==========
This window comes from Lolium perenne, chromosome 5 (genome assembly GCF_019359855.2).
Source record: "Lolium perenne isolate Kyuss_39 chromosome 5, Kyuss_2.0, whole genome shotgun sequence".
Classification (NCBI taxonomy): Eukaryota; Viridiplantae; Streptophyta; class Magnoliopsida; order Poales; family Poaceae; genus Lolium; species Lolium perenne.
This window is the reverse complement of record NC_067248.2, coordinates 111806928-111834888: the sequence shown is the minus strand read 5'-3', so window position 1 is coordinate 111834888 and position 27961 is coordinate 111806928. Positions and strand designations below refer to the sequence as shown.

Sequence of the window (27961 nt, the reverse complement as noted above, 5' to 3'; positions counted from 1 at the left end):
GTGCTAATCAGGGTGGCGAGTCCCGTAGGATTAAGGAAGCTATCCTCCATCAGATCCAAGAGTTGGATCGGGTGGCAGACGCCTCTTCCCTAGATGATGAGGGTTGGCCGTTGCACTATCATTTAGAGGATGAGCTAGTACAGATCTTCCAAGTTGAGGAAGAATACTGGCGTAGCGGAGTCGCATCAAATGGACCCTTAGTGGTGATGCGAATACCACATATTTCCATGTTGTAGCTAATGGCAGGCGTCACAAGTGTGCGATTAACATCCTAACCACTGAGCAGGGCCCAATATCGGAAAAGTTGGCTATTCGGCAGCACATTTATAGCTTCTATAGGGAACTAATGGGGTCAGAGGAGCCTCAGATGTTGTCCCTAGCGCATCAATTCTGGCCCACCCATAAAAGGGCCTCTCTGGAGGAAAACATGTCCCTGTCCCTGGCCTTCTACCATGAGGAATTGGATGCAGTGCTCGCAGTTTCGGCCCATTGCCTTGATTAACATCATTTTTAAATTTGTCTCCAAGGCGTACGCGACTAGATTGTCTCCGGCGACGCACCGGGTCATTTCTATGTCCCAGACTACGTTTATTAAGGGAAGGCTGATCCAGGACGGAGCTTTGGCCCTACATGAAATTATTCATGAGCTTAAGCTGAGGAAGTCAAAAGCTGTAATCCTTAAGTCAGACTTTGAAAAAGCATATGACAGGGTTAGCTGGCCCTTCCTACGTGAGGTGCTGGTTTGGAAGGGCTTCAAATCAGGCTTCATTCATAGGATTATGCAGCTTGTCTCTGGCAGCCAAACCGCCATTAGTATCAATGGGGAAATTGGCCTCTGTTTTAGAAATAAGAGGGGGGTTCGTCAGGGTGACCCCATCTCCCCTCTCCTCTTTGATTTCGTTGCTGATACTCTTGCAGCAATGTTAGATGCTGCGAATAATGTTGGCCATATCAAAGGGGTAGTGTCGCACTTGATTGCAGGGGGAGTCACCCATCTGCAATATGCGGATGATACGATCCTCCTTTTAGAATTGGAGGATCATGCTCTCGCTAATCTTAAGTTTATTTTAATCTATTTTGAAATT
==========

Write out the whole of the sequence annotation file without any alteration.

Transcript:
This window comes from Lolium perenne, chromosome 5 (genome assembly GCF_019359855.2).
Source record: "Lolium perenne isolate Kyuss_39 chromosome 5, Kyuss_2.0, whole genome shotgun sequence".
Classification (NCBI taxonomy): Eukaryota; Viridiplantae; Streptophyta; class Magnoliopsida; order Poales; family Poaceae; genus Lolium; species Lolium perenne.
This window is the reverse complement of record NC_067248.2, coordinates 111806928-111834888: the sequence shown is the minus strand read 5'-3', so window position 1 is coordinate 111834888 and position 27961 is coordinate 111806928. Positions and strand designations below refer to the sequence as shown.

Sequence of the window (27961 nt, the reverse complement as noted above, 5' to 3'; positions counted from 1 at the left end):
GTGCTAATCAGGGTGGCGAGTCCCGTAGGATTAAGGAAGCTATCCTCCATCAGATCCAAGAGTTGGATCGGGTGGCAGACGCCTCTTCCCTAGATGATGAGGGTTGGCCGTTGCACTATCATTTAGAGGATGAGCTAGTACAGATCTTCCAAGTTGAGGAAGAATACTGGCGTAGCGGAGTCGCATCAAATGGACCCTTAGTGGTGATGCGAATACCACATATTTCCATGTTGTAGCTAATGGCAGGCGTCACAAGTGTGCGATTAACATCCTAACCACTGAGCAGGGCCCAATATCGGAAAAGTTGGCTATTCGGCAGCACATTTATAGCTTCTATAGGGAACTAATGGGGTCAGAGGAGCCTCAGATGTTGTCCCTAGCGCATCAATTCTGGCCCACCCATAAAAGGGCCTCTCTGGAGGAAAACATGTCCCTGTCCCTGGCCTTCTACCATGAGGAATTGGATGCAGTGCTCGCAGTTTCGGCCCATTGCCTTGATTAACATCATTTTTAAATTTGTCTCCAAGGCGTACGCGACTAGATTGTCTCCGGCGACGCACCGGGTCATTTCTATGTCCCAGACTACGTTTATTAAGGGAAGGCTGATCCAGGACGGAGCTTTGGCCCTACATGAAATTATTCATGAGCTTAAGCTGAGGAAGTCAAAAGCTGTAATCCTTAAGTCAGACTTTGAAAAAGCATATGACAGGGTTAGCTGGCCCTTCCTACGTGAGGTGCTGGTTTGGAAGGGCTTCAAATCAGGCTTCATTCATAGGATTATGCAGCTTGTCTCTGGCAGCCAAACCGCCATTAGTATCAATGGGGAAATTGGCCTCTGTTTTAGAAATAAGAGGGGGGTTCGTCAGGGTGACCCCATCTCCCCTCTCCTCTTTGATTTCGTTGCTGATACTCTTGCAGCAATGTTAGATGCTGCGAATAATGTTGGCCATATCAAAGGGGTAGTGTCGCACTTGATTGCAGGGGGAGTCACCCATCTGCAATATGCGGATGATACGATCCTCCTTTTAGAATTGGAGGATCATGCTCTCGCTAATCTTAAGTTTATTTTAATCTATTTTGAAATT